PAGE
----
The purchase price was not disclosed, but eVineyard did not assume any of Wine.com's $17 million debt, according to eVineyard president Larry Gerhard. "We didn't pay anywhere close to $17 million, I can tell you that," said Gerhard.
eVineyard negotiated the deal with Wine.com's major creditor, Sand Hill Capital II of Palo Alto, Calif., Gerhard said. Included in the sale are the names and URL addresses of both Wine.com and Wineshopper.com, which merged last year. Not included was any of Wine.com or Wineshopper.com's wine inventory, reportedly worth about $8 million.
All of Wine.com's 85 remaining employees will lose their jobs, Gerhard said, and Wine.com's high-profile investors -- including Amazon.com and venture capitalists Kleiner Perkins Caufield & Byers -- will no longer be involved. Officials at Wine.com were not available for comment.
Portland, Ore.¿based eVineyard has been considered a modest player in wine e-commerce since the boom began in 1999. It grew its business slowly and raised only $20 million in venture capital, while Wine.com and Wineshopper.com competed for the highest profile online and spent more than $180 million in venture capital combined.
But the past two years have been turbulent in the world of dot.com wine sales: Online retailers such as Drinks.com have failed, facing difficulties with state restrictions on shipping alcohol and finding it increasingly hard to get more cash as Wall Street's interest in the Internet faltered. In an effort to overcome these hurdles, WineShopper.com, whose launch was frequently delayed, joined forces with Wine.com in a merger that was soon followed by two rounds of layoffs.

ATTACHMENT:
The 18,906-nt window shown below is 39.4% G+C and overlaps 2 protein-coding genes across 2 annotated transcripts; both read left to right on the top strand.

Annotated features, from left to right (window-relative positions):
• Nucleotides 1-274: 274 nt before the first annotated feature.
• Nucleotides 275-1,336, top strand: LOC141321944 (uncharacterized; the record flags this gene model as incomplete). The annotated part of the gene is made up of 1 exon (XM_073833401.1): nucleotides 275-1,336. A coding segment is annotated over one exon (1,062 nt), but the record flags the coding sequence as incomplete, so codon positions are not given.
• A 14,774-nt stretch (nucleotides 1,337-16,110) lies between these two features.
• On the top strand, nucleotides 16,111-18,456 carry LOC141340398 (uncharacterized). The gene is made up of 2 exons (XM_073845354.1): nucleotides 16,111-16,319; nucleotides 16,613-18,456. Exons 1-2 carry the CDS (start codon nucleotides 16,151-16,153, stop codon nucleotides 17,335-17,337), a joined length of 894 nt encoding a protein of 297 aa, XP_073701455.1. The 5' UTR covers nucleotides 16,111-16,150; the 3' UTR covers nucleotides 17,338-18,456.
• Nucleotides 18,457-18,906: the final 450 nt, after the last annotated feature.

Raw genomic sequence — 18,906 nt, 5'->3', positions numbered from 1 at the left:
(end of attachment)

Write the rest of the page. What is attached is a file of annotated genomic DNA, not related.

"Building a business is a time-consuming, hard job. A lot of people were looking for a quick buck and a fast track," Gerhard said. "They created a great opportunity and now we can take advantage of it."
Gerhard said the company is uncertain how it will use the Wine.com name or URL, but eVineyard will continue to use its existing distribution system.
Unlike Wine.com and Wineshopper.com, which used an elaborate distribution system that worked in alliance with wholesalers and retailers, eVineyard sold wine directly, holding retail licenses in 27 states. For the time being, the company will not sell wine in 13 of the states in which Wine.com previously did business, including Arizona, Connecticut and Michigan, though it is able to sell wine-related accessories and gifts in all 50 states.
"I think this transaction is clear affirmation that our business model -- the licensed retail model -- was the only viable approach," Gerhard said.
The Wine.com URL began forwarding customers to eVineyard.com at 1 a.m. today. Gerhard said that Wine.com would fill all orders made before then.
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